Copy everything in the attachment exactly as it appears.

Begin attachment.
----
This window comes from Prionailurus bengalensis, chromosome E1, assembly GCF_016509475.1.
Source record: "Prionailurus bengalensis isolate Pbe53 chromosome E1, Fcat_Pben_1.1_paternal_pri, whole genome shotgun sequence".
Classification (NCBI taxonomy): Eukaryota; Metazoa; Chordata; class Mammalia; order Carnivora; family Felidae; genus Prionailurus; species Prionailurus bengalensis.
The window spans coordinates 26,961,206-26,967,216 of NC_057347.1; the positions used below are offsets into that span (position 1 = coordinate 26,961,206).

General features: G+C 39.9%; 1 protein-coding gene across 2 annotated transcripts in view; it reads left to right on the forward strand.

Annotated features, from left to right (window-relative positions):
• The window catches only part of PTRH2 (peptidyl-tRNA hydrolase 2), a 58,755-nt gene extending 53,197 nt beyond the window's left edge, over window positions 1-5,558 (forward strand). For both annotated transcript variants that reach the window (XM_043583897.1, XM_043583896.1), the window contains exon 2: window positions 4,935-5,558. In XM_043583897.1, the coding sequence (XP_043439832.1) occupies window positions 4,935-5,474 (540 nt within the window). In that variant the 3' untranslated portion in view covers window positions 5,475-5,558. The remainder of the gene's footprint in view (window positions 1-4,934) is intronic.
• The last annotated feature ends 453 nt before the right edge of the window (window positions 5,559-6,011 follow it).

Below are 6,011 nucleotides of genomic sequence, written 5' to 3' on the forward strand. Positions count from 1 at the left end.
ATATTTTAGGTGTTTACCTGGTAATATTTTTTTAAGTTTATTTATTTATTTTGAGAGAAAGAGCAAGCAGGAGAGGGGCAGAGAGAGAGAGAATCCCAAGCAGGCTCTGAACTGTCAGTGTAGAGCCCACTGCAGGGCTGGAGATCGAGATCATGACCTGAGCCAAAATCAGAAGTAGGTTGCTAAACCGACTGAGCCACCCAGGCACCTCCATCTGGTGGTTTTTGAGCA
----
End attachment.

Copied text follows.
This window comes from Prionailurus bengalensis, chromosome E1, assembly GCF_016509475.1.
Source record: "Prionailurus bengalensis isolate Pbe53 chromosome E1, Fcat_Pben_1.1_paternal_pri, whole genome shotgun sequence".
Classification (NCBI taxonomy): Eukaryota; Metazoa; Chordata; class Mammalia; order Carnivora; family Felidae; genus Prionailurus; species Prionailurus bengalensis.
The window spans coordinates 26,961,206-26,967,216 of NC_057347.1; the positions used below are offsets into that span (position 1 = coordinate 26,961,206).

General features: G+C 39.9%; 1 protein-coding gene across 2 annotated transcripts in view; it reads left to right on the forward strand.

Annotated features, from left to right (window-relative positions):
• The window catches only part of PTRH2 (peptidyl-tRNA hydrolase 2), a 58,755-nt gene extending 53,197 nt beyond the window's left edge, over window positions 1-5,558 (forward strand). For both annotated transcript variants that reach the window (XM_043583897.1, XM_043583896.1), the window contains exon 2: window positions 4,935-5,558. In XM_043583897.1, the coding sequence (XP_043439832.1) occupies window positions 4,935-5,474 (540 nt within the window). In that variant the 3' untranslated portion in view covers window positions 5,475-5,558. The remainder of the gene's footprint in view (window positions 1-4,934) is intronic.
• The last annotated feature ends 453 nt before the right edge of the window (window positions 5,559-6,011 follow it).

Below are 6,011 nucleotides of genomic sequence, written 5' to 3' on the forward strand. Positions count from 1 at the left end.
ATATTTTAGGTGTTTACCTGGTAATATTTTTTTAAGTTTATTTATTTATTTTGAGAGAAAGAGCAAGCAGGAGAGGGGCAGAGAGAGAGAGAATCCCAAGCAGGCTCTGAACTGTCAGTGTAGAGCCCACTGCAGGGCTGGAGATCGAGATCATGACCTGAGCCAAAATCAGAAGTAGGTTGCTAAACCGACTGAGCCACCCAGGCACCTCCATCTGGTGGTTTTTGAGCA